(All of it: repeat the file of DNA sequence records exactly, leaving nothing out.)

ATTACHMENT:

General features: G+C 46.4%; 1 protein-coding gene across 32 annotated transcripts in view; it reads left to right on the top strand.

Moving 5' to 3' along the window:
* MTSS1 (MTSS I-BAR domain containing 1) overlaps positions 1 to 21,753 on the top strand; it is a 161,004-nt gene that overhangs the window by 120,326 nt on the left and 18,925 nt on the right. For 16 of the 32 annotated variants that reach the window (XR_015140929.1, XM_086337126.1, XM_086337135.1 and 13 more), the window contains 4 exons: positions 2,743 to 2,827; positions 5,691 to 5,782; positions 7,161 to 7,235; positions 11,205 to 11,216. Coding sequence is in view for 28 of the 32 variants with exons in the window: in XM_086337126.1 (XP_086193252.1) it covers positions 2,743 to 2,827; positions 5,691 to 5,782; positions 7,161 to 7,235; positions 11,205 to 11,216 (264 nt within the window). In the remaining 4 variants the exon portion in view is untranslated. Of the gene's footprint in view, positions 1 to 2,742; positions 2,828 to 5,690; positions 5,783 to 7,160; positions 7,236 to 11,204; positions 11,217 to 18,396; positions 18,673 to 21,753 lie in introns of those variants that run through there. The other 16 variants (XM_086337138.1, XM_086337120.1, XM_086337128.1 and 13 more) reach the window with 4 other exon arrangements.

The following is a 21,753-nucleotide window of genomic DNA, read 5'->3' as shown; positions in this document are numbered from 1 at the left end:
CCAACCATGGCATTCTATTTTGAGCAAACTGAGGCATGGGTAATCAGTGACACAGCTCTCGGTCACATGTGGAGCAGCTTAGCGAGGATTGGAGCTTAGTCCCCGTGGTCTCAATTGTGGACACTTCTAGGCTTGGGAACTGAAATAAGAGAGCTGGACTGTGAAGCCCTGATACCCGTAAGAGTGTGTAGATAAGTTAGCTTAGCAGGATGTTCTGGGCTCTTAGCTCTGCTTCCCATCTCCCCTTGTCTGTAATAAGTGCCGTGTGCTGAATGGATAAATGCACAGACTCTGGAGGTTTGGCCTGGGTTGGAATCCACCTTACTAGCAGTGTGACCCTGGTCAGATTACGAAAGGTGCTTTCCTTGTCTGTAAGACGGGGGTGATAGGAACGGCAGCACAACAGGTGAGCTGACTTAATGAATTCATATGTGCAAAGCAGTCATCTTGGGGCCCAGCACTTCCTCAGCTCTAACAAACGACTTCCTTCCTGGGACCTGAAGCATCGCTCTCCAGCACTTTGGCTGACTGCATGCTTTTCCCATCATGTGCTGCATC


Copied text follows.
General features: G+C 46.4%; 1 protein-coding gene across 32 annotated transcripts in view; it reads left to right on the top strand.

Moving 5' to 3' along the window:
* MTSS1 (MTSS I-BAR domain containing 1) overlaps positions 1 to 21,753 on the top strand; it is a 161,004-nt gene that overhangs the window by 120,326 nt on the left and 18,925 nt on the right. For 16 of the 32 annotated variants that reach the window (XR_015140929.1, XM_086337126.1, XM_086337135.1 and 13 more), the window contains 4 exons: positions 2,743 to 2,827; positions 5,691 to 5,782; positions 7,161 to 7,235; positions 11,205 to 11,216. Coding sequence is in view for 28 of the 32 variants with exons in the window: in XM_086337126.1 (XP_086193252.1) it covers positions 2,743 to 2,827; positions 5,691 to 5,782; positions 7,161 to 7,235; positions 11,205 to 11,216 (264 nt within the window). In the remaining 4 variants the exon portion in view is untranslated. Of the gene's footprint in view, positions 1 to 2,742; positions 2,828 to 5,690; positions 5,783 to 7,160; positions 7,236 to 11,204; positions 11,217 to 18,396; positions 18,673 to 21,753 lie in introns of those variants that run through there. The other 16 variants (XM_086337138.1, XM_086337120.1, XM_086337128.1 and 13 more) reach the window with 4 other exon arrangements.

The following is a 21,753-nucleotide window of genomic DNA, read 5'->3' as shown; positions in this document are numbered from 1 at the left end:
CCAACCATGGCATTCTATTTTGAGCAAACTGAGGCATGGGTAATCAGTGACACAGCTCTCGGTCACATGTGGAGCAGCTTAGCGAGGATTGGAGCTTAGTCCCCGTGGTCTCAATTGTGGACACTTCTAGGCTTGGGAACTGAAATAAGAGAGCTGGACTGTGAAGCCCTGATACCCGTAAGAGTGTGTAGATAAGTTAGCTTAGCAGGATGTTCTGGGCTCTTAGCTCTGCTTCCCATCTCCCCTTGTCTGTAATAAGTGCCGTGTGCTGAATGGATAAATGCACAGACTCTGGAGGTTTGGCCTGGGTTGGAATCCACCTTACTAGCAGTGTGACCCTGGTCAGATTACGAAAGGTGCTTTCCTTGTCTGTAAGACGGGGGTGATAGGAACGGCAGCACAACAGGTGAGCTGACTTAATGAATTCATATGTGCAAAGCAGTCATCTTGGGGCCCAGCACTTCCTCAGCTCTAACAAACGACTTCCTTCCTGGGACCTGAAGCATCGCTCTCCAGCACTTTGGCTGACTGCATGCTTTTCCCATCATGTGCTGCATC